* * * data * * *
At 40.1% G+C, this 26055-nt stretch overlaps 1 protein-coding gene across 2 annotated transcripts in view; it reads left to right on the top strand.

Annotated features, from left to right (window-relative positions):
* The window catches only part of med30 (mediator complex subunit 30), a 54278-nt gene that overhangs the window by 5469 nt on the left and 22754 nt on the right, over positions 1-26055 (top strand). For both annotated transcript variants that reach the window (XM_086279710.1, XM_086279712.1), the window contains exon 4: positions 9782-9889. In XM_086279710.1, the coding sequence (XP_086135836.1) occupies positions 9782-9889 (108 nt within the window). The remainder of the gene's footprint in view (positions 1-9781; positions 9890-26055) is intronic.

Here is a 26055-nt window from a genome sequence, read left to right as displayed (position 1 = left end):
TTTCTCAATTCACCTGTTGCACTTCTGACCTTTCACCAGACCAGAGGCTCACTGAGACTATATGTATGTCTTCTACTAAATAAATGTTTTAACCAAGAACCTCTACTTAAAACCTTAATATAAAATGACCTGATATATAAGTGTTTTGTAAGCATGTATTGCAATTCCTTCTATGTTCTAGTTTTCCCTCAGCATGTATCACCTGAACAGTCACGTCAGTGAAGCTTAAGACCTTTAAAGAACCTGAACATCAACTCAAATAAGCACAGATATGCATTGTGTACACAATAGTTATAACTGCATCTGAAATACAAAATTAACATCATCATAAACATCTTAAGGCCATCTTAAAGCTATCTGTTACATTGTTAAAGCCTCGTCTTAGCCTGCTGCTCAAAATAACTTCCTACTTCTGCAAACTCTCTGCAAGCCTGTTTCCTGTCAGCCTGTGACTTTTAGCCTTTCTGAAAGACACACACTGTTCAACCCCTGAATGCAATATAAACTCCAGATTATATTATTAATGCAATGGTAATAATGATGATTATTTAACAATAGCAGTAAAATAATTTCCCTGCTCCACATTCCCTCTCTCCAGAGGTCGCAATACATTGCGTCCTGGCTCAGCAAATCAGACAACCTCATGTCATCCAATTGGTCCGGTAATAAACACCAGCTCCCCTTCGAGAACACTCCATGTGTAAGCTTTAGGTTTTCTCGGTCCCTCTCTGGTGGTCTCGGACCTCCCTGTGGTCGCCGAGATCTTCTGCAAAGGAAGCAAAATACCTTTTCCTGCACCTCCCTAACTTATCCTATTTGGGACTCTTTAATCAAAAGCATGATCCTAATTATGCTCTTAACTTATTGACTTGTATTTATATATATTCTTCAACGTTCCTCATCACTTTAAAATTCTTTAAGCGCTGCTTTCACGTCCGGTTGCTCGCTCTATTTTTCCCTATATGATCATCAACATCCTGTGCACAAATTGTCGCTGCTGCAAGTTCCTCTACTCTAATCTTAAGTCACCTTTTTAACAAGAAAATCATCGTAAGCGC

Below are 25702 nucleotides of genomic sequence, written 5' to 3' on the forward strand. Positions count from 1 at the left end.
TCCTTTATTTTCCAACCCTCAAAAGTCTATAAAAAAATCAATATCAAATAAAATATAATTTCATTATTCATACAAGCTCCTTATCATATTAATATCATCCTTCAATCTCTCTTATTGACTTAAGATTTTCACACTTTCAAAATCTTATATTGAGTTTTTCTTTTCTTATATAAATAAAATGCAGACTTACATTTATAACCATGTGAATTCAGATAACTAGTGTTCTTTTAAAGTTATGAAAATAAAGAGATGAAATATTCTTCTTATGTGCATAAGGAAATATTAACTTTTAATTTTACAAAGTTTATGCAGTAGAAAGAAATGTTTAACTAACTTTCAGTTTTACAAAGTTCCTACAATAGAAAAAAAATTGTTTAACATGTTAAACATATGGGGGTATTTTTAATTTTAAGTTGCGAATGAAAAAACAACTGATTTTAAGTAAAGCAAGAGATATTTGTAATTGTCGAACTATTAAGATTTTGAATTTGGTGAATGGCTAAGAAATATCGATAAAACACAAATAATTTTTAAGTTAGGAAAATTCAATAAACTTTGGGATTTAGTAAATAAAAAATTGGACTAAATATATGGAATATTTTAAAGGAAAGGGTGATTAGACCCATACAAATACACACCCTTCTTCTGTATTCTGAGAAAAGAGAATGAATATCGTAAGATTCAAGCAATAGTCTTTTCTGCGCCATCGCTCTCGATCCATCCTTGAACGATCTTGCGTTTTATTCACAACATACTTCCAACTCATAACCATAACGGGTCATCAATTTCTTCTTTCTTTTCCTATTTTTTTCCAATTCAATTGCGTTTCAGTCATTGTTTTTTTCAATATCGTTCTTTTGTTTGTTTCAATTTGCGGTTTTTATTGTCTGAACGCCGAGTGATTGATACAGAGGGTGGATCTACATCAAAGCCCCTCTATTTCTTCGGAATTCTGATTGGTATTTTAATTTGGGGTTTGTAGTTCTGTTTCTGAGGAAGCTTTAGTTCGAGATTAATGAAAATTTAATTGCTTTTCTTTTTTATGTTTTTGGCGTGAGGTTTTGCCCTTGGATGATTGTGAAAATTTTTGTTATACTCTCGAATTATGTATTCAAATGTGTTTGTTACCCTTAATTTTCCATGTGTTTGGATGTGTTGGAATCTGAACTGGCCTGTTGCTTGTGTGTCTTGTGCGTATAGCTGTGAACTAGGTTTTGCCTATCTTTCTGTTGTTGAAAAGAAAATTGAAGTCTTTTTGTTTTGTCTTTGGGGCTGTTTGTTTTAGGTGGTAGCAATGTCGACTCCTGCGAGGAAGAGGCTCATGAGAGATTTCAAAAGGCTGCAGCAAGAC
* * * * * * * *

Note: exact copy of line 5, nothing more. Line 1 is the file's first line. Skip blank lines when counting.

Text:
TTTCTCAATTCACCTGTTGCACTTCTGACCTTTCACCAGACCAGAGGCTCACTGAGACTATATGTATGTCTTCTACTAAATAAATGTTTTAACCAAGAACCTCTACTTAAAACCTTAATATAAAATGACCTGATATATAAGTGTTTTGTAAGCATGTATTGCAATTCCTTCTATGTTCTAGTTTTCCCTCAGCATGTATCACCTGAACAGTCACGTCAGTGAAGCTTAAGACCTTTAAAGAACCTGAACATCAACTCAAATAAGCACAGATATGCATTGTGTACACAATAGTTATAACTGCATCTGAAATACAAAATTAACATCATCATAAACATCTTAAGGCCATCTTAAAGCTATCTGTTACATTGTTAAAGCCTCGTCTTAGCCTGCTGCTCAAAATAACTTCCTACTTCTGCAAACTCTCTGCAAGCCTGTTTCCTGTCAGCCTGTGACTTTTAGCCTTTCTGAAAGACACACACTGTTCAACCCCTGAATGCAATATAAACTCCAGATTATATTATTAATGCAATGGTAATAATGATGATTATTTAACAATAGCAGTAAAATAATTTCCCTGCTCCACATTCCCTCTCTCCAGAGGTCGCAATACATTGCGTCCTGGCTCAGCAAATCAGACAACCTCATGTCATCCAATTGGTCCGGTAATAAACACCAGCTCCCCTTCGAGAACACTCCATGTGTAAGCTTTAGGTTTTCTCGGTCCCTCTCTGGTGGTCTCGGACCTCCCTGTGGTCGCCGAGATCTTCTGCAAAGGAAGCAAAATACCTTTTCCTGCACCTCCCTAACTTATCCTATTTGGGACTCTTTAATCAAAAGCATGATCCTAATTATGCTCTTAACTTATTGACTTGTATTTATATATATTCTTCAACGTTCCTCATCACTTTAAAATTCTTTAAGCGCTGCTTTCACGTCCGGTTGCTCGCTCTATTTTTCCCTATATGATCATCAACATCCTGTGCACAAATTGTCGCTGCTGCAAGTTCCTCTACTCTAATCTTAAGTCACCTTTTTAACAAGAAAATCATCGTAAGCGC